A Reader Notes That Hayek Worried About Immigrants
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Equal Opportunity Satire On J. Goldberg From The Texas Mercury

From: Robin Corkery

Your excellent piece on the burden that English Learners impose on public education in the United States illumines a problem that is rarely discussed in the mainstream media.  It also forces us to think about the advantage provided to the anti-assimilationists when educators are more or less permanently distracted by obstacles that an irresponsible immigration policy has placed in their path.

One is reminded of Friedrich Hayek's chapter on education in "The Constitution of Liberty" in which he says:

"It is important to recognize that general education is not solely and perhaps not even mainly, a matter of communicating knowledge.  There is a need for certain common standards of values, and, though too great emphasis on this need may lead to very illiberal consequences, peaceful common existence would be clearly impossible without any such standards.  If in long-settled communities with a predominantly indigenous population, this is not likely to be a serious problem, there are instances, such as the United States during the period of large immigration, where it may well be one. That the United States would not have become such an effective "melting pot" and would probably faced extremely difficult problems if it had not been for a deliberate policy of  "Americanization" through the public school system seems fairly certain."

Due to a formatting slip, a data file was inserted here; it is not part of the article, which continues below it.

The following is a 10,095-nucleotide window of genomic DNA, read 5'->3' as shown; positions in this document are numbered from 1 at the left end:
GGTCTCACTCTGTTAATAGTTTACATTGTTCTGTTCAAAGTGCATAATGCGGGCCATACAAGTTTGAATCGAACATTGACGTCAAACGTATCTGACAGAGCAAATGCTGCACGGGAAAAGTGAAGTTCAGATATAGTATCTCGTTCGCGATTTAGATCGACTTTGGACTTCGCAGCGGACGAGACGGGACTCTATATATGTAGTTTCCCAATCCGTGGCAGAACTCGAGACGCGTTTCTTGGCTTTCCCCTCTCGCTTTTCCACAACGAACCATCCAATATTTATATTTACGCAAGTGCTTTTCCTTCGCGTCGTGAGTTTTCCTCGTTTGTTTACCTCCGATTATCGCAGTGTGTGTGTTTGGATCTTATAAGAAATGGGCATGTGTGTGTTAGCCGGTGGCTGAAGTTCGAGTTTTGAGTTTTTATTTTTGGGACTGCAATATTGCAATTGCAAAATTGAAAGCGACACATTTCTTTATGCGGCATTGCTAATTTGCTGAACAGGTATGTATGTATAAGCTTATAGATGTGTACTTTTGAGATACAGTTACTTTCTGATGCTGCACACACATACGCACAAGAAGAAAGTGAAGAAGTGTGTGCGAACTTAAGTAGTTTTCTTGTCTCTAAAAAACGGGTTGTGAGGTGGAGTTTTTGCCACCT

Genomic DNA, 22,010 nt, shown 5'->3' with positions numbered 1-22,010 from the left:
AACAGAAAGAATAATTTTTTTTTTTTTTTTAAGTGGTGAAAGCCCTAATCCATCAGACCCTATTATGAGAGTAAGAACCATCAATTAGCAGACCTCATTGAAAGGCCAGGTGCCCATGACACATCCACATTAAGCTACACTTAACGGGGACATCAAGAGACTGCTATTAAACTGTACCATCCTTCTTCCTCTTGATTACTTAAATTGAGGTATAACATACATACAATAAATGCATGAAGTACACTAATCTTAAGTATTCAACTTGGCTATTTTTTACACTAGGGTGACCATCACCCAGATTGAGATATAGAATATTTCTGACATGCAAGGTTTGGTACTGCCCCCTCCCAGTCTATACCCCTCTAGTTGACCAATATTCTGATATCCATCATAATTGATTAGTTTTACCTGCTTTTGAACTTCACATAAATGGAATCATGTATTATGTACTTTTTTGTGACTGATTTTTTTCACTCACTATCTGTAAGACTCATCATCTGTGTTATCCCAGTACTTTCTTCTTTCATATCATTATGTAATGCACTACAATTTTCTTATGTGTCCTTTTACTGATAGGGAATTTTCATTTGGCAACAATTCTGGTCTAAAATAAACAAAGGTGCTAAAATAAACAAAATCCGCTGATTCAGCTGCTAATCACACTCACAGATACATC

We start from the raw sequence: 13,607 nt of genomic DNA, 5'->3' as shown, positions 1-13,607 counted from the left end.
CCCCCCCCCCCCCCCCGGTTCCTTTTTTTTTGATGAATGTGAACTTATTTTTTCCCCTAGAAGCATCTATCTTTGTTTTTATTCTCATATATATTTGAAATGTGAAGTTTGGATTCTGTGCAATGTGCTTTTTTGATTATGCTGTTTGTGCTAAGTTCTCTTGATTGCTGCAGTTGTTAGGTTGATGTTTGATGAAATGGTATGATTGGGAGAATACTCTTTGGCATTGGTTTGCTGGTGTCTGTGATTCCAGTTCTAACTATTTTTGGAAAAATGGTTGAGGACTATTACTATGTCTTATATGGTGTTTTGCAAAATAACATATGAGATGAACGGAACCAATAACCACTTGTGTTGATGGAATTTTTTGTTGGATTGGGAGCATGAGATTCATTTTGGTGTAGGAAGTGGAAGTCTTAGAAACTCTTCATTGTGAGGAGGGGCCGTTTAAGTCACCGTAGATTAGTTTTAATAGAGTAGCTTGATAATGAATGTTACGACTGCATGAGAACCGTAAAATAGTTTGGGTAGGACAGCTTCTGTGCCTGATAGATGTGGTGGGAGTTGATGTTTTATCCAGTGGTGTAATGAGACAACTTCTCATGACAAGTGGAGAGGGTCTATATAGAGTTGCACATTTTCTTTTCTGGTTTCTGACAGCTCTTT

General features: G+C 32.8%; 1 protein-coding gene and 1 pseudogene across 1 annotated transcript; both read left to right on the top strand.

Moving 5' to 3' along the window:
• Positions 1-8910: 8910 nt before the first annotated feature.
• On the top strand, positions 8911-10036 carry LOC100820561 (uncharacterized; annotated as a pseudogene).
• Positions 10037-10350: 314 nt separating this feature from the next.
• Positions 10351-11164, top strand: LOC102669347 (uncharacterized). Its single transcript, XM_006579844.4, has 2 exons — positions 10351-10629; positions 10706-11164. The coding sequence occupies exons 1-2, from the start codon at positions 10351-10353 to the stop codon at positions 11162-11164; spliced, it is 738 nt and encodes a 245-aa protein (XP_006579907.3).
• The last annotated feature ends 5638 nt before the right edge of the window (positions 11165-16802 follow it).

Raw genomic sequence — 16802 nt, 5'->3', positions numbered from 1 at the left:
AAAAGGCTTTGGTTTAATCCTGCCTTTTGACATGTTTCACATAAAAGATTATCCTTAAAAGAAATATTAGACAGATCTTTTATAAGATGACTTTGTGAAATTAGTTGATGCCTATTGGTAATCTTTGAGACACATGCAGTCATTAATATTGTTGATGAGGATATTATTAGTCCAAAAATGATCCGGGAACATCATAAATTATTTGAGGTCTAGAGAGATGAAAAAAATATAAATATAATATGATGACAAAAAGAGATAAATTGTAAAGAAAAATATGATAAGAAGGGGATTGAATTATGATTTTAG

Considering the old boy wrote this in 1960, he seems fairly prescient. Probably means he deserved the Nobel.

As for the present day, it is impossible to imagine any local Superintendent of Schools even uttering the word "Americanization" for fear of charges of sacrilege from the Holy Office of multiculturalism.

May 06, 2002

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